Hyderabad: It been 10 months since that the nation heard that dramatic speech starting with ‘Mitron…’. After the first few months of long queues in front of banks, cashless ATMs and all the brouhaha, the dust appears to have settled down. However, the Rs 500 and Rs 1,000 notes are yet to disappear.
Sample this. From March 28, the Hyderabad City Police have busted currency exchange rackets, seizing demonetised currency worth nearly Rs 22 crore. And the crackdown on gangs involved in the racket is still continuing. About 20 gangs were held, and around 70 persons were arrested so far. From businessmen, real estate dealers and retired employees to daily wage labourers, unemployed youngsters to seasoned fraudsters, the kind of people who have been caught trying to mint some money using demonetised currency has been varied.
According to the police, many were trying to misuse the window provided by the Central government and the Reserve Bank of India allowing Non-Resident Indians to exchange old currency till June 30. That too, much after the specified date. Most of the gang members involved in the rackets, police officials say, were often unaware of the owner or the source of the demonetised currency. They just became part of the deal to earn a commission. “Many were roped in on a commission basis ranging from five per cent to as much as 50 per cent depending upon the risk and work involved,” a senior official said.
All attempts foiled
Hyderabad: Interestingly, the city police who busted several demonetised currency rackets, say none of the gangs arrested could not exchange a single note till date. They were detected and nabbed much before they could execute their plots. On the whole, about 20 gangs involving in demonetised currency rackets were busted in the city by the City Task Force and Law and Order police. And about 70 persons were arrested for their involvement in the rackets.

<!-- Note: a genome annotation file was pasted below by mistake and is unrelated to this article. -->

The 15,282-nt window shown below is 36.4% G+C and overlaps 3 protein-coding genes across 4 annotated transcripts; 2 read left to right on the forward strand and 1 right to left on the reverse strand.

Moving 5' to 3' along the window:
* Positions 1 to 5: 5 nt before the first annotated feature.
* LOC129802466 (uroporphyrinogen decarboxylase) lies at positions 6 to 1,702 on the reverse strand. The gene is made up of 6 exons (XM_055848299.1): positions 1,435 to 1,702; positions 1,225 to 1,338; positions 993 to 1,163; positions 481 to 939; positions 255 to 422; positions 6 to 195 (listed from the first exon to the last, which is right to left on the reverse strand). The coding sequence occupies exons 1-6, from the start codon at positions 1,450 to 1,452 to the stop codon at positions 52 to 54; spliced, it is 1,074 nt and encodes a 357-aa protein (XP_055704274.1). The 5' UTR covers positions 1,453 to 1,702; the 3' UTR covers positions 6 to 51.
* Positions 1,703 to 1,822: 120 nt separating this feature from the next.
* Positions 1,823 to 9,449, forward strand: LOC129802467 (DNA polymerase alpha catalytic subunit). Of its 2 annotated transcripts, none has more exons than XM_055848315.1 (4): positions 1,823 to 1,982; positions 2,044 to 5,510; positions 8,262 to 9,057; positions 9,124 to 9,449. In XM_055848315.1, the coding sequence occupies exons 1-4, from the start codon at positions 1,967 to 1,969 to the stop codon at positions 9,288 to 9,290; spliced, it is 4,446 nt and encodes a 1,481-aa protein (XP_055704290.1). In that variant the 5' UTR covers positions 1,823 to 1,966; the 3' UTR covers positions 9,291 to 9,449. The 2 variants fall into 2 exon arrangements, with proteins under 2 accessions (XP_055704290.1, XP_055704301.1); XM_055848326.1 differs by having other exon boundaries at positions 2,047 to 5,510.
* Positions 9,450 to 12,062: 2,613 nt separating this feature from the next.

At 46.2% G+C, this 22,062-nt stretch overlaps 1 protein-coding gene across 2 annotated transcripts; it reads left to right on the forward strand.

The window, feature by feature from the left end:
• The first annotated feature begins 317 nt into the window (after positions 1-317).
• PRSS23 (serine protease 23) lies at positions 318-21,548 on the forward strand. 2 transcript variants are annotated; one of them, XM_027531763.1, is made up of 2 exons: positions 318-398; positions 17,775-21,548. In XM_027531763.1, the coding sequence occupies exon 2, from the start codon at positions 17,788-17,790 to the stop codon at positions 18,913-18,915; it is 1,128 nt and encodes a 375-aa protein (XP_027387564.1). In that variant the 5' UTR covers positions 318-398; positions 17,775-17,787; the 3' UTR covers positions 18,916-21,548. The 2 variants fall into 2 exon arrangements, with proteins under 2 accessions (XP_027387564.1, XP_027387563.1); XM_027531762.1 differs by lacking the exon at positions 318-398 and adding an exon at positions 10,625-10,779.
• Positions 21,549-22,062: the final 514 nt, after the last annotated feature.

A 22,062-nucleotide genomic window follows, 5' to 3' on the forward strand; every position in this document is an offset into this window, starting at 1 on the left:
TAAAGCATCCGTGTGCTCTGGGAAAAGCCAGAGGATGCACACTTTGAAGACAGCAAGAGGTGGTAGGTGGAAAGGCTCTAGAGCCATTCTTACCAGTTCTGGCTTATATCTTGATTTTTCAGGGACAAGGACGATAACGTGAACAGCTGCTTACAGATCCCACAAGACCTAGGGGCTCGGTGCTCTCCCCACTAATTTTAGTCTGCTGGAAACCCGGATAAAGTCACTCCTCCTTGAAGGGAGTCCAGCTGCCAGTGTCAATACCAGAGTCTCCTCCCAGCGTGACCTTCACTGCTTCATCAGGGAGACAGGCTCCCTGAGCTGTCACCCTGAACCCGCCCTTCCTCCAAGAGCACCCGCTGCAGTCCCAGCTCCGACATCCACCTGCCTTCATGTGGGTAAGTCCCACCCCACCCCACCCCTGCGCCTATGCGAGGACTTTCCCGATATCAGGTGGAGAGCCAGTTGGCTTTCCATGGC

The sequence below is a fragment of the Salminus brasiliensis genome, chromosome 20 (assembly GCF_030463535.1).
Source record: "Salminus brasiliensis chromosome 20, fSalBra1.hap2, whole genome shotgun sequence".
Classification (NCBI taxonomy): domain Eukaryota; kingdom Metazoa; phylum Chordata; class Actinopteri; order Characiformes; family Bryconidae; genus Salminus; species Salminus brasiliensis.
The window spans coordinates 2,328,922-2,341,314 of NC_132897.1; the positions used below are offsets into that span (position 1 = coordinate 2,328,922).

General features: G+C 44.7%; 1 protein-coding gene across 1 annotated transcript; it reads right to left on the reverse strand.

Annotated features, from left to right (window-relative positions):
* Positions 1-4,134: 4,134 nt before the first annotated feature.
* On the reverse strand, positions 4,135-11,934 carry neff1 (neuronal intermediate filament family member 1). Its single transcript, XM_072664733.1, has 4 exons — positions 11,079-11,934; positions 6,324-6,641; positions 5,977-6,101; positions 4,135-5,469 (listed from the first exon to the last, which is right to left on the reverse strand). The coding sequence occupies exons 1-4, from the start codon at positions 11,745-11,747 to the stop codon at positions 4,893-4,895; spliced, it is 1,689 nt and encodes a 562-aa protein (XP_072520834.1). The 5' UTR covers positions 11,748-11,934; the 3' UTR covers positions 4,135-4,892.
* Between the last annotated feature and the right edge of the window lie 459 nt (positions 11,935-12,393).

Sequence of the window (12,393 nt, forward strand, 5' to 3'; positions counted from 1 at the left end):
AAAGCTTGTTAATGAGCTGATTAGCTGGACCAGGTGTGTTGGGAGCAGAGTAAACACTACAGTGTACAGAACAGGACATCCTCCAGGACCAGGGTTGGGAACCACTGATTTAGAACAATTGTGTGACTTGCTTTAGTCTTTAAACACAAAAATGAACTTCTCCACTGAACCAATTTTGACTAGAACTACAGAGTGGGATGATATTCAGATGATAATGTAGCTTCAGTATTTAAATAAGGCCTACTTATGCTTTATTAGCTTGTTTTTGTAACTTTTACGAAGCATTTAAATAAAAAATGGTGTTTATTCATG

“Not a single gang was successful in exchanging old currency with new ones. All their attempts were foiled and they were arrested. They come under our radar while they are in possession of the currency or while trying to exchange it. A trap is laid and they are nabbed,” a Task Force official said. They are usually booked for cheating and other relevant sections as per law, police said.
Gangs finds this more easy
Hyderabad: Several gangs that were earlier involved in crimes like cheating and fraud have now turned to exchanging demonetised notes. They have found this as a new opportunity to earn easy money, police said. Gangs which were earlier involved in rice pulling cases, real estate and other cheating cases have also turned to this new pasture. The police suspect that there are about 3,000 persons in the city who are continuously on a watch of such opportunities.
“These gangs are on their toes to find opportunities to make easy money by cheating people. Most of these gangs are already involved in other crimes. Unemployed people too were attracted. With people still having huge sums of demonetised currency and wanting to exchange them, they found a new opportunity,” said a Central Zone Task Force official.